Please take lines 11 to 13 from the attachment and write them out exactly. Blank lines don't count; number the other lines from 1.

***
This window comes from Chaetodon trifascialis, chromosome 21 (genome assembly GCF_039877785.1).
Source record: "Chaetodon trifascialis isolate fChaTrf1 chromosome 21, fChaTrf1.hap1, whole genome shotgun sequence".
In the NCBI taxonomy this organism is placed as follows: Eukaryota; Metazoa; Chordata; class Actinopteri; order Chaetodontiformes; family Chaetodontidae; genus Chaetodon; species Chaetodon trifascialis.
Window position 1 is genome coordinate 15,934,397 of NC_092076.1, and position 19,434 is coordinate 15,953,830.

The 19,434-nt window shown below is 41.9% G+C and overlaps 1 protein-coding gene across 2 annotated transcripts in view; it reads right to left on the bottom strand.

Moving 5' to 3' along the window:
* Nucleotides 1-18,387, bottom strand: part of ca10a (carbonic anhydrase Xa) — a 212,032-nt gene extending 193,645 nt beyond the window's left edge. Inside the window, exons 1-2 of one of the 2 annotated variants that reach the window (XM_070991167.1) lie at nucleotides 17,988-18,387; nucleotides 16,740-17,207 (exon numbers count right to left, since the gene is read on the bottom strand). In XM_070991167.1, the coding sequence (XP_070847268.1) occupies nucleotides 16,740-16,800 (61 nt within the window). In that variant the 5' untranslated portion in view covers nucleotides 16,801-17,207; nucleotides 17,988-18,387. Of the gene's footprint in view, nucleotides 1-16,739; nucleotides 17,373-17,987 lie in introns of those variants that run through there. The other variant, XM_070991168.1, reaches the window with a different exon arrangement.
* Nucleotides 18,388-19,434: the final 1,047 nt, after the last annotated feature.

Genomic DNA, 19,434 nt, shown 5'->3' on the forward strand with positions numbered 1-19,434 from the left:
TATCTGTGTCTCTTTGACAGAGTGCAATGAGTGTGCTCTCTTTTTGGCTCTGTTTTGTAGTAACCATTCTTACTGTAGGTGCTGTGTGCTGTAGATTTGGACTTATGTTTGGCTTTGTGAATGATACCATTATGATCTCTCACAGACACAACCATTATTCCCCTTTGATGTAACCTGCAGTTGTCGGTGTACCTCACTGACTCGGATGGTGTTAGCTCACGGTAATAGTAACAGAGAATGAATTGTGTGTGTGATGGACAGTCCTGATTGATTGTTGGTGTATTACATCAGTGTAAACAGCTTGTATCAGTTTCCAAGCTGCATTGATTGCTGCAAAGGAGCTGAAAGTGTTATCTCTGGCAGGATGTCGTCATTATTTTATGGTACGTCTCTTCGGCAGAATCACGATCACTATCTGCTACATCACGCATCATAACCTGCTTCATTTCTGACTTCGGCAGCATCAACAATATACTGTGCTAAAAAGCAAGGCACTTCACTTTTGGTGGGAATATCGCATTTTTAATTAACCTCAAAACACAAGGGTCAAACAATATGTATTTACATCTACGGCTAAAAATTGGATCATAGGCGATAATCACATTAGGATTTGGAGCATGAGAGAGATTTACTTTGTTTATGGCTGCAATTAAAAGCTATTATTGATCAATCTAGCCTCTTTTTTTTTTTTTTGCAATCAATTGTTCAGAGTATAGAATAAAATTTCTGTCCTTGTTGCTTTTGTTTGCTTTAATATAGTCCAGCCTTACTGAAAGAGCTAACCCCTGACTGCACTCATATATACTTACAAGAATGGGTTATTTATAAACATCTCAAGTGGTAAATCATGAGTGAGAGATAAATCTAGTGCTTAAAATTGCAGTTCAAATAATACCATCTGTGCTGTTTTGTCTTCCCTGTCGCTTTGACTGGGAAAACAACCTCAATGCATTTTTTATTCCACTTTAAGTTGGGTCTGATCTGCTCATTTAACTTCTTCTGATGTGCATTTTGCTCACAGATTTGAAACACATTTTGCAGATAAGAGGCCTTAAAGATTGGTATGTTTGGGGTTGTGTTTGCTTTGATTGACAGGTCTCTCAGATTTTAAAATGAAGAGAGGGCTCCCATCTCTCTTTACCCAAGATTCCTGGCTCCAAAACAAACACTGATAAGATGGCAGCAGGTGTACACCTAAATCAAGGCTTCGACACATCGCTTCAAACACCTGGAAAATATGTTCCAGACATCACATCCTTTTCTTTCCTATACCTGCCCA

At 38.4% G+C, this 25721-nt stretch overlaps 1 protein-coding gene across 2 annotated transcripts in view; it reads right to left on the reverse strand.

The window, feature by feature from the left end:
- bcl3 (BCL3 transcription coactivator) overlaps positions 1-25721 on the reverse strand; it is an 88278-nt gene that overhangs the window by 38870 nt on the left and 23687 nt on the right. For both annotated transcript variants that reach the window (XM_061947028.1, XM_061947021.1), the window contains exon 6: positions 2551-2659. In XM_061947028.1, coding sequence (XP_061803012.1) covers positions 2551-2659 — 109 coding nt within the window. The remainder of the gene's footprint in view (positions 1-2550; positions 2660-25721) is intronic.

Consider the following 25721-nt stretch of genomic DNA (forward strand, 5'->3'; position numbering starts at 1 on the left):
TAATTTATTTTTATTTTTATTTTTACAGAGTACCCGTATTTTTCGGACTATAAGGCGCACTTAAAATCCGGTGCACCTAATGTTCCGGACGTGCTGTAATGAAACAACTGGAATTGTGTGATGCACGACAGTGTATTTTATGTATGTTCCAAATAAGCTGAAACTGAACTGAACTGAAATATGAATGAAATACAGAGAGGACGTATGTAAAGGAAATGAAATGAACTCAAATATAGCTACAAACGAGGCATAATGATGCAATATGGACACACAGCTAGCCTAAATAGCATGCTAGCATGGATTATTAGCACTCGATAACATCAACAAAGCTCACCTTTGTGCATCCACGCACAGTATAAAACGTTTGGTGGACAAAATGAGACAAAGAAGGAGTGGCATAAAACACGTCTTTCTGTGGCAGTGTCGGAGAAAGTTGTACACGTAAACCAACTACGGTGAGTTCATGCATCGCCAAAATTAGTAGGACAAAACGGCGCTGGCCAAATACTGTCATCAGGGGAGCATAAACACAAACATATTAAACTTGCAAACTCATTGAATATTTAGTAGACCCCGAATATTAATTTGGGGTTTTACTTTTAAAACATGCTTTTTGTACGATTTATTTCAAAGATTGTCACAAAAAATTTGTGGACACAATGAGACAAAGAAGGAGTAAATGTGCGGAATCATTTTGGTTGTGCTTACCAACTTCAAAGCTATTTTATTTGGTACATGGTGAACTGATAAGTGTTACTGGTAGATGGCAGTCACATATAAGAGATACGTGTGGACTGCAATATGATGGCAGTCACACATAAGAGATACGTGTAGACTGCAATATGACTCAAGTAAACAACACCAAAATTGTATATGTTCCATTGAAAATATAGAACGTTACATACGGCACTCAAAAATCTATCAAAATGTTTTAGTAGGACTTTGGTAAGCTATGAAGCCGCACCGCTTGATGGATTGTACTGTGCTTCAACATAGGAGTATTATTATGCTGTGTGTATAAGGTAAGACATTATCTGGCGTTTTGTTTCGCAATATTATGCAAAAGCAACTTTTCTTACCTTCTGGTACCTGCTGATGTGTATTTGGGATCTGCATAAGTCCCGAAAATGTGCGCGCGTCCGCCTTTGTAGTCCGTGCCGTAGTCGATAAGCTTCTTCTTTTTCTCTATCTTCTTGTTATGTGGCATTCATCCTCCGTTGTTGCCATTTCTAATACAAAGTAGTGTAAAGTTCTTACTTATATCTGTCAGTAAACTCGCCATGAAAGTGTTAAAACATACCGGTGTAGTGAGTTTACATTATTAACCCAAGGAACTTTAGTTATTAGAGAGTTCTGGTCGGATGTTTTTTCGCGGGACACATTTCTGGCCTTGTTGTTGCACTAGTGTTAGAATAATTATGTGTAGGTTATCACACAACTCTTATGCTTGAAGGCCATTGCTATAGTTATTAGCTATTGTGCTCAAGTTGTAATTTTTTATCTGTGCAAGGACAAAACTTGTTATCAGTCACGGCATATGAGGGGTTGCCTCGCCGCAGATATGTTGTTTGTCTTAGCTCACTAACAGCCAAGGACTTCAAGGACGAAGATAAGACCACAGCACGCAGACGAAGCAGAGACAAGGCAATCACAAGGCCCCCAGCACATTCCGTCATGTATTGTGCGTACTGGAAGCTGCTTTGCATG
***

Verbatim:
At 38.4% G+C, this 25721-nt stretch overlaps 1 protein-coding gene across 2 annotated transcripts in view; it reads right to left on the reverse strand.

The window, feature by feature from the left end:
- bcl3 (BCL3 transcription coactivator) overlaps positions 1-25721 on the reverse strand; it is an 88278-nt gene that overhangs the window by 38870 nt on the left and 23687 nt on the right. For both annotated transcript variants that reach the window (XM_061947028.1, XM_061947021.1), the window contains exon 6: positions 2551-2659. In XM_061947028.1, coding sequence (XP_061803012.1) covers positions 2551-2659 — 109 coding nt within the window. The remainder of the gene's footprint in view (positions 1-2550; positions 2660-25721) is intronic.